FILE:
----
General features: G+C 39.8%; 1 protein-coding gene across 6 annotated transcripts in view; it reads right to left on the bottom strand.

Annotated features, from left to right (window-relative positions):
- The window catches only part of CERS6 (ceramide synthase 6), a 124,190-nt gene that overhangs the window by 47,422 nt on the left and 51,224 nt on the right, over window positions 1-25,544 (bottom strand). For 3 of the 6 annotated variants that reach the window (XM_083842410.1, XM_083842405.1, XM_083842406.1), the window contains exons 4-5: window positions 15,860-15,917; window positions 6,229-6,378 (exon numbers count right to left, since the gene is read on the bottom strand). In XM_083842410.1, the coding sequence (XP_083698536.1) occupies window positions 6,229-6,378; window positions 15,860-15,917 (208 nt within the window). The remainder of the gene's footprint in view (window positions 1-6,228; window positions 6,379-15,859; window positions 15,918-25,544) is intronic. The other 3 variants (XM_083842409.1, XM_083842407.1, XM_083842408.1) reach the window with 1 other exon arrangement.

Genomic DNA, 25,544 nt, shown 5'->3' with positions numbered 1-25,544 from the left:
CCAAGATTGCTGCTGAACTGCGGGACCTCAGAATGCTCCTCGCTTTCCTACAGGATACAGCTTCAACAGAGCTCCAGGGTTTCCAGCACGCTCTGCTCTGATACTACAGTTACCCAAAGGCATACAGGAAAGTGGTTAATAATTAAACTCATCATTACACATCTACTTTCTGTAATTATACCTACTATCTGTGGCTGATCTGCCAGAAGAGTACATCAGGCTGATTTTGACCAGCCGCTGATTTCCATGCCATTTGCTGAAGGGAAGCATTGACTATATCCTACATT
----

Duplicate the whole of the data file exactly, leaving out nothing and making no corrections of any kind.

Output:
General features: G+C 39.8%; 1 protein-coding gene across 6 annotated transcripts in view; it reads right to left on the bottom strand.

Annotated features, from left to right (window-relative positions):
- The window catches only part of CERS6 (ceramide synthase 6), a 124,190-nt gene that overhangs the window by 47,422 nt on the left and 51,224 nt on the right, over window positions 1-25,544 (bottom strand). For 3 of the 6 annotated variants that reach the window (XM_083842410.1, XM_083842405.1, XM_083842406.1), the window contains exons 4-5: window positions 15,860-15,917; window positions 6,229-6,378 (exon numbers count right to left, since the gene is read on the bottom strand). In XM_083842410.1, the coding sequence (XP_083698536.1) occupies window positions 6,229-6,378; window positions 15,860-15,917 (208 nt within the window). The remainder of the gene's footprint in view (window positions 1-6,228; window positions 6,379-15,859; window positions 15,918-25,544) is intronic. The other 3 variants (XM_083842409.1, XM_083842407.1, XM_083842408.1) reach the window with 1 other exon arrangement.

Genomic DNA, 25,544 nt, shown 5'->3' with positions numbered 1-25,544 from the left:
CCAAGATTGCTGCTGAACTGCGGGACCTCAGAATGCTCCTCGCTTTCCTACAGGATACAGCTTCAACAGAGCTCCAGGGTTTCCAGCACGCTCTGCTCTGATACTACAGTTACCCAAAGGCATACAGGAAAGTGGTTAATAATTAAACTCATCATTACACATCTACTTTCTGTAATTATACCTACTATCTGTGGCTGATCTGCCAGAAGAGTACATCAGGCTGATTTTGACCAGCCGCTGATTTCCATGCCATTTGCTGAAGGGAAGCATTGACTATATCCTACATT